Monday, May 11, 2009

How to find an agent: a starting point

Note: Do NOT query an agent until you have a FINISHED, REVISED manuscript. That means you have finished it completely and have had someone else (usually not your mother) read it and give you critical feedback. Once you have done that, though, you will need the following information:

1. Go to and open the advanced search options. Click on the appropriate genres/age groups that describe your work. Now you have a list of possible agents to research. Agentquery is pretty well updated and a great place to start.

2. Take the list of agents you are interested in and check them against Preditors and Editors ( As Hagrid would say, “Not all agents are good.” Most are, sure, but there are a few scam artists out there, too. Basically, money flows to the author (ALWAYS remember that!) and if they want to charge any upfront fees, or seem to have any kind of kickback deals with people who will edit your ms for a fee, or if they are involved in both editing and agenting themselves (a conflict of interest), steer clear. Agents earn a commission on works they have sold, not on fees charged over unsold books.

3. See what people like yourself have to report on the agents on your list. Check them out at the forums at or (the latter if you write children’s books).

4. Get a one-month subscription to Publishers Marketplace ( It costs about $20 and you will have to unsubscribe if you don’t want to be charged for another month. But it is worth it. PM lists the widest number of agent sales. Not every sale is listed, but it will give you a much greater view of what the agents you are interested in are actually selling. Why is this important? Let me explain.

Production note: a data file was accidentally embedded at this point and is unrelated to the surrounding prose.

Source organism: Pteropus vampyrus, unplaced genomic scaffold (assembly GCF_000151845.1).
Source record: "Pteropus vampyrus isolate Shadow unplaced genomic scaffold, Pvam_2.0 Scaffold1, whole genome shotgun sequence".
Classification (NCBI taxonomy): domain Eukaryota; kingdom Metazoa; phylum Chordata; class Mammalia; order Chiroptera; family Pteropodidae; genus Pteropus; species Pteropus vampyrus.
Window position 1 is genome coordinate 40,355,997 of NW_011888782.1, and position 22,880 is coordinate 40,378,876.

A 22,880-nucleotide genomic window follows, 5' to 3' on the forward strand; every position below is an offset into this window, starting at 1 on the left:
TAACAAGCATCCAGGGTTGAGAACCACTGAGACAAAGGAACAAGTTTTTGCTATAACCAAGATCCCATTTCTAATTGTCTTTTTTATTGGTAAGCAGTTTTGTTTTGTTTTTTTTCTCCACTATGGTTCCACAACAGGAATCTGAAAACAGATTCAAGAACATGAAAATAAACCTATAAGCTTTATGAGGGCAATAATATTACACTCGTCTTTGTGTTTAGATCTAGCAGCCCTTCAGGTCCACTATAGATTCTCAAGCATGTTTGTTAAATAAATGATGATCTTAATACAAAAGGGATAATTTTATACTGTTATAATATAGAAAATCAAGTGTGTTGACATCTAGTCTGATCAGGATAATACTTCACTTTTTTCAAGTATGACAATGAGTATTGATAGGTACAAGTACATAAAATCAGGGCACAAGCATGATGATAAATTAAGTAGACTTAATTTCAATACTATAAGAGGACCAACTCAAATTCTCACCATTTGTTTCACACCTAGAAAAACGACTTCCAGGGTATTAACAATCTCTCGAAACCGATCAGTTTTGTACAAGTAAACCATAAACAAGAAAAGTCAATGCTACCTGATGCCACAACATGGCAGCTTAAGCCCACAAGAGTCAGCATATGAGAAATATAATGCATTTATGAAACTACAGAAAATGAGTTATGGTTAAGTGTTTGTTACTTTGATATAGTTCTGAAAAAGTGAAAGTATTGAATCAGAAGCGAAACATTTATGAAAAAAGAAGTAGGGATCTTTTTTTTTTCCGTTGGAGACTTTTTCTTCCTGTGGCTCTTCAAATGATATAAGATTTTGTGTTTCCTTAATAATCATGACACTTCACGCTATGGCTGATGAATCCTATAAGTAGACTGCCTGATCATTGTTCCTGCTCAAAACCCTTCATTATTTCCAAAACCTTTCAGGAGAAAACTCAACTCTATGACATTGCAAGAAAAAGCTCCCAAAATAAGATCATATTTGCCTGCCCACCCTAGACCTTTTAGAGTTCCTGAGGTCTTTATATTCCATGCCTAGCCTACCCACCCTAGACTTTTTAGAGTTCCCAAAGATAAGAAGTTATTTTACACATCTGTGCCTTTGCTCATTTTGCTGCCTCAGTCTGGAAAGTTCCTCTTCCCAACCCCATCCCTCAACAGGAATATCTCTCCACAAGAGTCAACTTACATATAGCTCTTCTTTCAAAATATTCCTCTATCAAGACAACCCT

Let’s say you have a young adult (YA) fantasy. So you find someone in agentquery who reps plenty of adult authors, but they say they are also interested in YA. You go to see the sales they have actually made, and interestingly enough, ALL of their sales are in adult, and NONE are in YA. You might think about this. Likely the agent wants to expand. That is not necessarily bad. If they’re selling plenty of urban fantasy for adults, it’s not a stretch to pick up some YA along with it, since they’re already familiar with it. It might be a great fit for you.

However, let’s say you do more research and find that they haven’t read any of the popular YA titles in that genre. Never read Twilight, never read Scott Westerfield, never read Libba Bray. you should be concerned. If they aren’t familiar with these titles, they don’t know enough to sell your book. They will have no idea how your title fits into the current market.

On the other hand, you may find an agent who is expanding into the YA market who has been reading it all along, even if they haven’t been selling it. I ran across an agent like this who, in interviews and in his agentquery page, showed his familiarity with MG novels in a way that showed he’d likely have success (and he has gone on to do that). If I’d had a humorous MG boy book, I would definitely have queried him. So you see, it’s not always bad—you just need to get the full picture.